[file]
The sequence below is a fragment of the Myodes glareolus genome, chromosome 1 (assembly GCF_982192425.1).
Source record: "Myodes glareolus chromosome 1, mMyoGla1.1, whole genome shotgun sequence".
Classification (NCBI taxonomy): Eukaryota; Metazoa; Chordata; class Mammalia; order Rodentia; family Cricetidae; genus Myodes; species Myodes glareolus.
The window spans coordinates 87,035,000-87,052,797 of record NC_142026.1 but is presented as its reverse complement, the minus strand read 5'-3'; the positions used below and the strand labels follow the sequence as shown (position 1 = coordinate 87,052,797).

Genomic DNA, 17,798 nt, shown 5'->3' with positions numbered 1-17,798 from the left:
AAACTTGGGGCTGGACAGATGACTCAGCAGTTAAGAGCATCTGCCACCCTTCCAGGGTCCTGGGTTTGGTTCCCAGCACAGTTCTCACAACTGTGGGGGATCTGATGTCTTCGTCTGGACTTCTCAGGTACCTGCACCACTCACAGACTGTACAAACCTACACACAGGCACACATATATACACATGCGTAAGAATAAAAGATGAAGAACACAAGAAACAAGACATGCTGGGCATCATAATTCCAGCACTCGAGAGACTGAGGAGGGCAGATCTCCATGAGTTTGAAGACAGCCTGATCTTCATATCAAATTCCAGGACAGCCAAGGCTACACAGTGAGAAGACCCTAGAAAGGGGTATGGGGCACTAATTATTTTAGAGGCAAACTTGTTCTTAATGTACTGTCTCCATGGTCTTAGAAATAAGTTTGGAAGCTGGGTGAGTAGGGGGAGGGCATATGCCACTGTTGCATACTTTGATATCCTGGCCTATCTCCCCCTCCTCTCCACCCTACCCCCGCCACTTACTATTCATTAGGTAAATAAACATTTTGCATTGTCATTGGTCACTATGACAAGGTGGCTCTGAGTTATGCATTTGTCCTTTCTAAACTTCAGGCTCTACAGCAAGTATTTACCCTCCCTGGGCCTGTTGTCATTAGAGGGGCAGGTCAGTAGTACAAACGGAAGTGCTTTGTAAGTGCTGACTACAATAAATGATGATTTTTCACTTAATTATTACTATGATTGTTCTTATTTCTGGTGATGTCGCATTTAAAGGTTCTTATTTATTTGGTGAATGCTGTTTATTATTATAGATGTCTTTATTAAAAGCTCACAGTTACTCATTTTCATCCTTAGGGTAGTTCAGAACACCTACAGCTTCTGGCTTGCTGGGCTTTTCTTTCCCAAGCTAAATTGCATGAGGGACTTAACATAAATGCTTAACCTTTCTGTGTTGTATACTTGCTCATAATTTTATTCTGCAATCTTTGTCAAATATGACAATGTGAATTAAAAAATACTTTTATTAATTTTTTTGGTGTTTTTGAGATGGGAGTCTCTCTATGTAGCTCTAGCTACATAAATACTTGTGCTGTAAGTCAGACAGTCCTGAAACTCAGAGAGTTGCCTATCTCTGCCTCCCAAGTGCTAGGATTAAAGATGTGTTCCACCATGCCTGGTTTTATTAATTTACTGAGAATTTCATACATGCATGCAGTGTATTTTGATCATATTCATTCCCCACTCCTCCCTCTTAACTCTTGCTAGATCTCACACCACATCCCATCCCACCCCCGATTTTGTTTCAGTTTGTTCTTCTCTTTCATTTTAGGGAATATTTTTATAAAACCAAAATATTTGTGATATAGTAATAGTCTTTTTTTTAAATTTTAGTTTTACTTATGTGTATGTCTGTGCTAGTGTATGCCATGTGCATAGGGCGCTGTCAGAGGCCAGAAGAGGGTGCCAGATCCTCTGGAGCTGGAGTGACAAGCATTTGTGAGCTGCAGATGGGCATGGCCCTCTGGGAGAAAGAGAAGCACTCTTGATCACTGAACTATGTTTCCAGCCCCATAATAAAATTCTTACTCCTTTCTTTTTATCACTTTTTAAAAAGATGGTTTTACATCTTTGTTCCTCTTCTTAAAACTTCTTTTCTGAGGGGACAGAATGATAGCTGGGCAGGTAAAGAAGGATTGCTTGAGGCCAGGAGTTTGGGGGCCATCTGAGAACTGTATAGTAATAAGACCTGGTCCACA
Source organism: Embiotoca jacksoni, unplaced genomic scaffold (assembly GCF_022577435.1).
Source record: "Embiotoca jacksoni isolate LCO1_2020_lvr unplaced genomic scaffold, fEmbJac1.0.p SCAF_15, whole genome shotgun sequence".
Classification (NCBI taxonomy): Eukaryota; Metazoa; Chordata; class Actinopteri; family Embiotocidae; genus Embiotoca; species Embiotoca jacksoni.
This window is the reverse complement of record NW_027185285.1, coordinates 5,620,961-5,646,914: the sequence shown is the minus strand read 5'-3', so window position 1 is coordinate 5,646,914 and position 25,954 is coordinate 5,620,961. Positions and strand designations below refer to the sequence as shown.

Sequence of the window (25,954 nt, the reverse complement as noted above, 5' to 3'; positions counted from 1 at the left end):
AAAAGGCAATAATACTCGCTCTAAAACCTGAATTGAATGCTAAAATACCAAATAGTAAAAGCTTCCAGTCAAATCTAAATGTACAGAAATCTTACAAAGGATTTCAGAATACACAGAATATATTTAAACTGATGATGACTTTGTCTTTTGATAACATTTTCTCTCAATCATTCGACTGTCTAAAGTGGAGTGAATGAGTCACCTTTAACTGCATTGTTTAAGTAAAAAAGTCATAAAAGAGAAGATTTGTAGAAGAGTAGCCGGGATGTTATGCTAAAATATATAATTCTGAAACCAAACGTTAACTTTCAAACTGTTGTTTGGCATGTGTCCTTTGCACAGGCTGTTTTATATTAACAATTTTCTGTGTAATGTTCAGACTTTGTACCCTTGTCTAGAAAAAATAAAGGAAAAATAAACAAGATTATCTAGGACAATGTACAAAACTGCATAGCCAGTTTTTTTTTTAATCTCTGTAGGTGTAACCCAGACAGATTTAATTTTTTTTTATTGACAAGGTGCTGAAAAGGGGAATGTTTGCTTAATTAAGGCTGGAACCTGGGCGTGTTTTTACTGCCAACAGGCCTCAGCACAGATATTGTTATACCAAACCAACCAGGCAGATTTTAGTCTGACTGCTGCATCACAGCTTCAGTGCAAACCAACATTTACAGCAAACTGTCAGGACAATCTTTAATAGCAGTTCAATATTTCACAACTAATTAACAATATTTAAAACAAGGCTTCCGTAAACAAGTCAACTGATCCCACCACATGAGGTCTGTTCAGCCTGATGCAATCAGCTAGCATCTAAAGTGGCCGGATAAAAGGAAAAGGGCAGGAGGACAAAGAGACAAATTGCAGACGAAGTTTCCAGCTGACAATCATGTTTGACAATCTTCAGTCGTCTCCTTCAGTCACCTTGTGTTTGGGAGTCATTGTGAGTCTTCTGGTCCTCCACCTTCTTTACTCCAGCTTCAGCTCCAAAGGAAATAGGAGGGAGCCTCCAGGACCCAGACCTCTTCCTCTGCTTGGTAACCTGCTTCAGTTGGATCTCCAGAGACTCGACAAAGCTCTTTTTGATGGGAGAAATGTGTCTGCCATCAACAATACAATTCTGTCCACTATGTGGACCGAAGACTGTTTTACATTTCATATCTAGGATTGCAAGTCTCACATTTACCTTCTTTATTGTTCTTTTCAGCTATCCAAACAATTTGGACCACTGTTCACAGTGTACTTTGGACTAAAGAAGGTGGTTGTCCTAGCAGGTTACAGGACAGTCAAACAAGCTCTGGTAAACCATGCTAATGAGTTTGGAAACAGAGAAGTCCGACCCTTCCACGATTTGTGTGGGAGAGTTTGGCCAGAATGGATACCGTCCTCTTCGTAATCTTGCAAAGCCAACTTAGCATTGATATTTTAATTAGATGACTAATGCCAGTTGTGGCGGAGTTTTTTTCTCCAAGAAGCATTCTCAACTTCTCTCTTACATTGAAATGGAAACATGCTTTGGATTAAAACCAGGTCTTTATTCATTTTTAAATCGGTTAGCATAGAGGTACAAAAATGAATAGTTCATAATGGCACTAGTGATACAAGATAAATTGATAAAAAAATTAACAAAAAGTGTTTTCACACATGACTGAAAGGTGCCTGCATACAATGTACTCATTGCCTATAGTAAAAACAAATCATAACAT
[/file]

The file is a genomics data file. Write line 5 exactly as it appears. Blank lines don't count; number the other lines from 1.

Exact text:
Genomic DNA, 17,798 nt, shown 5'->3' with positions numbered 1-17,798 from the left: